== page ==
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  # 1399776 4-Oct-2015 18:43
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TonyR1973: 

So you can't offer a scenario where that might be the case?

No, that's nothing like my viewpoint, and I have no idea where you got that from because I've never said anything remotely like it.


No, that's exactly what you said. You said that in the event of an accident that you can't afford to pay for in full, tough bikkies for them if they have no insurance . That's selfish and irresponsible.

TonyR1973: 

But two can play your game.

Ah so you think that you should skirt around your personal responsibility for damage done by your own negligence by engaging the services of trained litigators to try and wear down those who you've caused to suffer a loss into accepting compensation of a lower value than they might be entitled to in the case just for the sake of expediency.

Very selfish of you.


I don't even need to address that, because it's complete bull**** clearly fuelled by your dislike of insurance companies and not by any factual basis.

TonyR1973: 

Nothing like that. You've failed to allow for context.


There is no context. If you hit a Maserati you clearly won't be able to pay for the repairs in full. But your opinion is that if the other person doesn't have insurance, then sucks to be them because you can't afford it and you shouldn't have to have insurance.  Again, selfish and irresponsible.

Get a pushbike, because with your attitude you shouldn't have a car.

199 posts

Master Geek


  # 1399785 4-Oct-2015 19:04
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jarledb: Don't you think that an uninsured drive that would have to pay everything directly out of their own pocket is more likely to want to skirt their responsibility and bend the truth when they are involved in an accident?


Actually, that's the exact experience I had with a comprehensively insured driver that was completely at fault and did some albeit minor damage to my vehicle. So let's not pretend it's mostly the domain of the uninsured.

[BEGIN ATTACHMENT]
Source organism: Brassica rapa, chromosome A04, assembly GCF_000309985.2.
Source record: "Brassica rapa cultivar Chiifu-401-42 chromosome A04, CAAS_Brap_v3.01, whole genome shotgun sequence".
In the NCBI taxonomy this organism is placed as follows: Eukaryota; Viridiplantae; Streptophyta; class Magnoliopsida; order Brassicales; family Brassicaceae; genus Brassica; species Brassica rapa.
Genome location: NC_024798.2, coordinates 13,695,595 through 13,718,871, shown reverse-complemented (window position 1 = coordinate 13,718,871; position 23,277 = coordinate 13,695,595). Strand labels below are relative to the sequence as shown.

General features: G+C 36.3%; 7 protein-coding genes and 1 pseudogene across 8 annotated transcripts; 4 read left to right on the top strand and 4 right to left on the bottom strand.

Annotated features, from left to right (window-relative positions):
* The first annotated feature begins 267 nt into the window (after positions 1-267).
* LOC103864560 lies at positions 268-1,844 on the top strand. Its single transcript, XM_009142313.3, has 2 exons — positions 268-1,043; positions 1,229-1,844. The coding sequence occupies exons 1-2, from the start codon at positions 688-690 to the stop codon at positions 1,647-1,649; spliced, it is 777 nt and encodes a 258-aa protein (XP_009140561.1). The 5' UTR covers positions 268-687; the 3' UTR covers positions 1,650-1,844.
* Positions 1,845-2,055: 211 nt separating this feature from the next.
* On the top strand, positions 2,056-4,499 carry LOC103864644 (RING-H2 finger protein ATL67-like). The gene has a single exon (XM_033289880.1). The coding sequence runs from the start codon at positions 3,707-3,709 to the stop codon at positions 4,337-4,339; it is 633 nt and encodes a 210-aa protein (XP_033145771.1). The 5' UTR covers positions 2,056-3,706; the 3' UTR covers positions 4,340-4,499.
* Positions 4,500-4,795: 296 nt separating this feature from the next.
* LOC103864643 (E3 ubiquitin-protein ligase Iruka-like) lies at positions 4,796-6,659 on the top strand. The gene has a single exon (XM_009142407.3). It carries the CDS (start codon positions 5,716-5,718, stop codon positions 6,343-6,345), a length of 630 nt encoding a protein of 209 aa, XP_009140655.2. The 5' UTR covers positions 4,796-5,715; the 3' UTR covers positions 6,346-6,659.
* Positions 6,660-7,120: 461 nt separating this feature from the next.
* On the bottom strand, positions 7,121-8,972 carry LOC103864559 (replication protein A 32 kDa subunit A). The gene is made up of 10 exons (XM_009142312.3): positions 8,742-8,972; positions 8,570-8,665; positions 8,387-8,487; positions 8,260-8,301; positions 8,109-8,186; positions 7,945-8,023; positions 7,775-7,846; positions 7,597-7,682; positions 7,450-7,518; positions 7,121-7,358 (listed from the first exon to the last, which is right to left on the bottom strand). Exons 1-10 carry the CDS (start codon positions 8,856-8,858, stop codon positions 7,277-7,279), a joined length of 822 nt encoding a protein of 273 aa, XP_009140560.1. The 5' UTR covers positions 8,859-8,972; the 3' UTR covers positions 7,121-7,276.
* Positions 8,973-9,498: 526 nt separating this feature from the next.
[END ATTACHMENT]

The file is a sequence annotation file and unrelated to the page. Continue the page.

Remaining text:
jarledb: The fact that one allows uninsured drivers in NZ is exactly why I have made sure to have dashcams installed in my car, because there is no doubt in my mind that that is exactly what someone irresponsible enough to drive around without any kind of insurance would be wiling to do.


Imagine that, "allowing" people to not kowtow to insurance companies if they so choose. What next? Freedom of speech? It's the thin end of the wedge, I tells ya!

Just where do you get off attempting to label people who don't shirk their personal responsibilities by hiding behind big corporations primarily to minimise their exposure to their own negligent actions "irresponsible", anyway?

199 posts

Master Geek


  # 1399786 4-Oct-2015 19:12
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Kyanar:
TonyR1973: 

So you can't offer a scenario where that might be the case?

No, that's nothing like my viewpoint, and I have no idea where you got that from because I've never said anything remotely like it.


No, that's exactly what you said. You said that in the event of an accident that you can't afford to pay for in full, tough bikkies for them if they have no insurance . That's selfish and irresponsible.


If they're make the conscious choice to not insure themselves they must accept that others may do the same thing. Otherwise they're hypocrites.

Kyanar:
TonyR1973: 

But two can play your game.

Ah so you think that you should skirt around your personal responsibility for damage done by your own negligence by engaging the services of trained litigators to try and wear down those who you've caused to suffer a loss into accepting compensation of a lower value than they might be entitled to in the case just for the sake of expediency.

Very selfish of you.


I don't even need to address that, because it's complete bull**** clearly fuelled by your dislike of insurance companies and not by any factual basis.


No, you won't because you can't - it's total fact.

Kyanar:
TonyR1973: 

Nothing like that. You've failed to allow for context.


There is no context. If you hit a Maserati you clearly won't be able to pay for the repairs in full. But your opinion is that if the other person doesn't have insurance, then sucks to be them because you can't afford it and you shouldn't have to have insurance.  Again, selfish and irresponsible.


There's every context. NZers are mostly lousy, oblivious, disengaged drivers. And now you're just ranting about something that has nothing to do with the discussion.

If you wish to drive a Maserati without insurance that's your choice, is it not? So why would you be concerned with other people who also chose to drive without insurance if you weren't a hypocrite? Wouldn't expecting them to have insurance to protect your vehicle not be truly selfish?


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  # 1399793 4-Oct-2015 19:46
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TonyR1973: 
Just where do you get off attempting to label people who don't shirk their personal responsibilities by hiding behind big corporations primarily to minimise their exposure to their own negligent actions "irresponsible", anyway?